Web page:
In this blog and in our Fall/Winter newsletter we told the story of Dan Muscat, the St. Thomas, Ontario jeweler who has seen remarkable reductions in the symptoms of his scleroderma — a painful and deadly disease that turns the skin of its victims into cement-like hardness and then petrifies their internal organs.…
In this blog and in our Fall/Winter newsletter we told the story of Dan Muscat, the St. Thomas, Ontario jeweler who has seen remarkable reductions in the symptoms of his scleroderma — a painful and deadly disease that turns the skin of its victims into cement-like hardness and then petrifies their internal organs.
Over the summer, Dan underwent an experimental stem cell therapy at The Ottawa Hospital under the care of Dr. Harry Atkins, who has done outstanding work in treating patients with other autoimmune diseases such as multiple sclerosis, Stiff Person’s Syndrome and Crohn’s disease using a combination chemotherapy/stem cell approach.
Avis Favaro reported on Dan’s “180-degree” turnaround on CTV National News last night, telling Dan’s powerful story. You can watch it here.
After the initial report, the CTV website provides a four-minute interview with Dan that goes into greater detail, along with interviews with Dr. Atkins and James Price, President and CEO of the Canadian Stem Cell Foundation, who says “Dan’s story is an exciting one for the field.”
As Ms Favaro says at the end of her report, Dan continues to get improve and is now able to walk three kilometres on a treadmill. While the extreme treatment isn’t for all scleroderma patients — it comes with potentially fatal risks — it offers new hope where none existed before.
In the wake of the CTV story on Dan, The Ottawa Hospital has produced an online resource for people seeking more information about chemo/stem cell treatments for scleroderma and other autoimmune diseases like MS and Stiff Person’s Syndrome. You can find it here.
In the summer of 2014, Dan Muscat’s fingertips started to tingle. It felt like tiny shards of glass were piercing the skin underneath his fingernails.…
In the summer of 2014, Dan Muscat’s fingertips started to tingle. It felt like tiny shards of glass were piercing the skin underneath his fingernails. Over the next weeks and months the pain crept into his hands.
His family doctor thought it might be arthritis and prescribed a steroid to get things under control. “Within days, the disease sped up,” says Muscat. “It went from the top of my head to my toes. My ankles and my feet were so inflamed I couldn’t walk 20 feet.”
Muscat, who owns a jewelry business in St. Thomas, Ontario, was referred to a rheumatologist who immediately recognized what was happening to him: “Dan had rapidly progressive early onset diffuse scleroderma,” says Dr. Janet Pope of St. Joseph’s Health Care in London.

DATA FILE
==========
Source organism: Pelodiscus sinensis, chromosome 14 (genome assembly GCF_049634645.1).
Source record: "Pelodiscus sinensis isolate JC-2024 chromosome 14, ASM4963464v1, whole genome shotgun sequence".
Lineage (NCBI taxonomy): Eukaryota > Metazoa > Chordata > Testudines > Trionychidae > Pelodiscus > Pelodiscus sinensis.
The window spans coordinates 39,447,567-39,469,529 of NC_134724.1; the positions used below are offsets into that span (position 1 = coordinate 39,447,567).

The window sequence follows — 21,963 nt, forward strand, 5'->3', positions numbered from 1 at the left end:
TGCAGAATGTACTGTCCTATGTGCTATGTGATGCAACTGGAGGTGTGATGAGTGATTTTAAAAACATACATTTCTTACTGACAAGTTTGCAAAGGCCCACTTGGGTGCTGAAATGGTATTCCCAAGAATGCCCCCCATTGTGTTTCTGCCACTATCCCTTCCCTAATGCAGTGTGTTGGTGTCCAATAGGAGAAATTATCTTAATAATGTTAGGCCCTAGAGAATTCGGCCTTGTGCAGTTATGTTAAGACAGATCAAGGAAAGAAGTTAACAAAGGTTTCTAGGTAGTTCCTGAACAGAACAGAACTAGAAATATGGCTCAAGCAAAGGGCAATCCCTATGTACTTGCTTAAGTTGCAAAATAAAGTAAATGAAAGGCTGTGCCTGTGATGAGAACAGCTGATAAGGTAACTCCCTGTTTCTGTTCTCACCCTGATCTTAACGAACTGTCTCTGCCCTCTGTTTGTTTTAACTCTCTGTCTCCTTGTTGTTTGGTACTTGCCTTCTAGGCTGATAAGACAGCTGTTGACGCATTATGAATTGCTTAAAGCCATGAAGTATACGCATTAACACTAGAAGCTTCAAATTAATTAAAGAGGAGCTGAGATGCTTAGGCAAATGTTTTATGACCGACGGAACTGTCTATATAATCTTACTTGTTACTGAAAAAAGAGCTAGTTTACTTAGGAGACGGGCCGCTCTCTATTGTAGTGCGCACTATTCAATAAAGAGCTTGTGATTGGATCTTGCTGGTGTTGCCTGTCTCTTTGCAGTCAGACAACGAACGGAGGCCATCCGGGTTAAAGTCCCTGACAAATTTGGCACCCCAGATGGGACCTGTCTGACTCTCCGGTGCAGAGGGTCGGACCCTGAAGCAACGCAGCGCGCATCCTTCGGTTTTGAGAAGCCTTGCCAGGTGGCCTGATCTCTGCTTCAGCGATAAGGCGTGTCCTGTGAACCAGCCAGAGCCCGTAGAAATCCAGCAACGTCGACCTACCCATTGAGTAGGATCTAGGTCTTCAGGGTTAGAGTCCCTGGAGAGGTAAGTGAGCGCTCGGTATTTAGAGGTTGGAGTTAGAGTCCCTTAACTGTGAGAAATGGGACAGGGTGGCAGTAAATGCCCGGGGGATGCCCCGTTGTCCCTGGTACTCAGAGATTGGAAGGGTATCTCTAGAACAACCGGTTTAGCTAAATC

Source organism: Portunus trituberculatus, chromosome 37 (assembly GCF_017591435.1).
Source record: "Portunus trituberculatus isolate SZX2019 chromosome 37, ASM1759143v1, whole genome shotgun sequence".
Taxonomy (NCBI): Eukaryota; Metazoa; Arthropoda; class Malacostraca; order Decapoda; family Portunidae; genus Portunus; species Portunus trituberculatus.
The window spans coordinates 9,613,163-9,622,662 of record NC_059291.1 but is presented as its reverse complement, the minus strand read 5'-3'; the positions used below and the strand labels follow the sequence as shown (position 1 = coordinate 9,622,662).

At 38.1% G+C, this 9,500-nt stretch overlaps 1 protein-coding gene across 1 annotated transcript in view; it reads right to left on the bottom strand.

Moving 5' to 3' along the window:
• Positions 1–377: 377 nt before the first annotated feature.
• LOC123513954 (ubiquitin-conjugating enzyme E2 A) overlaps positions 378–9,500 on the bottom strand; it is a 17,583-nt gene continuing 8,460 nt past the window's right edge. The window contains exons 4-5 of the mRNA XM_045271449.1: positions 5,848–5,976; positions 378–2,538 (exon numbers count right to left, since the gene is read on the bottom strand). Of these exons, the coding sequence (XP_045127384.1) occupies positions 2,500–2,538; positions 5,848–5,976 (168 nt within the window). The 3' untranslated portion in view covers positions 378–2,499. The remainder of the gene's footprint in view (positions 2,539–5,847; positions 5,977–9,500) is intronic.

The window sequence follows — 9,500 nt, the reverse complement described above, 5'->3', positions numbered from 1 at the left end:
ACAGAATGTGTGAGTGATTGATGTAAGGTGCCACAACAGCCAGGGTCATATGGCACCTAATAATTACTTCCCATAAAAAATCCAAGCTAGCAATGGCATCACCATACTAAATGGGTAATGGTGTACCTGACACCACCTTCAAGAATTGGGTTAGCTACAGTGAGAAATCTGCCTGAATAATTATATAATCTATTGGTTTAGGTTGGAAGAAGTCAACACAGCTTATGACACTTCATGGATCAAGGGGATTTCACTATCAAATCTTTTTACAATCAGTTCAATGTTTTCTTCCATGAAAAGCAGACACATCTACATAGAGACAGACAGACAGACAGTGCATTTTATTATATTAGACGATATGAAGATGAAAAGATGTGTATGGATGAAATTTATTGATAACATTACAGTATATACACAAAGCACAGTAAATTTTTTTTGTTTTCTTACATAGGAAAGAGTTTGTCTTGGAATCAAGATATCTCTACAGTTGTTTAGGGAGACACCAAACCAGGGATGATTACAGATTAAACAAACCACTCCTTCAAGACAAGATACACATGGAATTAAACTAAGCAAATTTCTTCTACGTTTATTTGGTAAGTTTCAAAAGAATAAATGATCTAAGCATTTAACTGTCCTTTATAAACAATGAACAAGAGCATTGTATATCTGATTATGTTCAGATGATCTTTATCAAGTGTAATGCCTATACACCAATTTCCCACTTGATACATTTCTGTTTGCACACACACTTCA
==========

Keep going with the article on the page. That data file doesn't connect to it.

Scleroderma — from the Greek words for “hard” (sclera) and “skin” (derma) — is the term used for a group of rare autoimmune diseases that, according to the Mayo Clinic, involve hardening of the skin and connective tissues due to an overproduction of collagen. Diffuse scleroderma is a systemic type of the disease, meaning it affects not only the skin and muscle but also the digestive tract and internal organs, ultimately leading to death.
The future did not look good for Muscat: “He had not responded to usual immune suppressive treatment,” says Dr. Pope.
By late 2015, Muscat was growing desperate. He had heard that Dr. Richard Burt at Northwestern University in Chicago was offering a treatment using a patient’s own bone marrow stem cells to rebuild their immune system and shut down scleroderma. Muscat reached out to the Canadian Stem Cell Foundation for guidance.
“I investigated costs of Northwestern University treatment,” says Muscat, “and it was somewhere between $300,000 and $350,000. I thought about selling my business or my home. If I had to, I would have done that. Financially, it would have been a huge burden.”
Because the American treatment is similar to the combination chemotherapy/ bone marrow stem cell transplant treatment that The Ottawa Hospital’s Dr. Harry Atkins has used successfully against extreme forms of multiple sclerosis (MS, which is also an autoimmune disorder), the Foundation suggested Muscat reach out to him. Earlier this year Dr. Atkins agreed to take Muscat on as his first scleroderma patient.
“He fit the profile of the kind of patient best treated with these kinds of stem cell transplants” says Dr. Atkins, who is also an associate professor at the University of Ottawa. “There was a randomized trial carried out in Europe that was very well done and had very good results. I know the doctors involved and we’d talked a little bit about it, but their methods had also been published and are available for everybody. That’s why we publish — to spread the knowledge.”
By the time Muscat arrived in Ottawa in May, the disease had taken its toll. Once an imposing figure who worked out regularly and thought nothing of going for five- or six- miles runs, Muscat had watched 45 pounds fade from his six-foot frame. His brisk walk had turned into a painful shuffle. His boundless energy (he built a log home by himself, is an avid fisherman and collects classic sports cars) disappeared, making it difficult to get through a day. His fingers became like stone claws, curving in at the knuckles. His skin was so impenetrable he worried the Ottawa medical team might not be able to run an intravenous line. And the pain was excruciating.
“On a scale of 1 to 10, about 15,” Muscat says.
Muscat began the therapy in June and spent much of last summer undergoing the treatment designed to destroy the diseased immune system and rebuild it with his own purified stem cells, ideally to produce a new, scleroderma-free one. Though not as harsh as the chemotherapy MS patients undergo, it is not a treatment to be taken lightly. The risk did not dissuade Muscat: “If the treatment didn’t kill me, the disease would.”
He made it through chemo with few noticeable side-effects beyond losing his hair and tolerating a couple of infections. Released from hospital in August, he embraced physiotherapy, doing three to five hours daily to get his flexibility back and rid his body of the collagen buildup.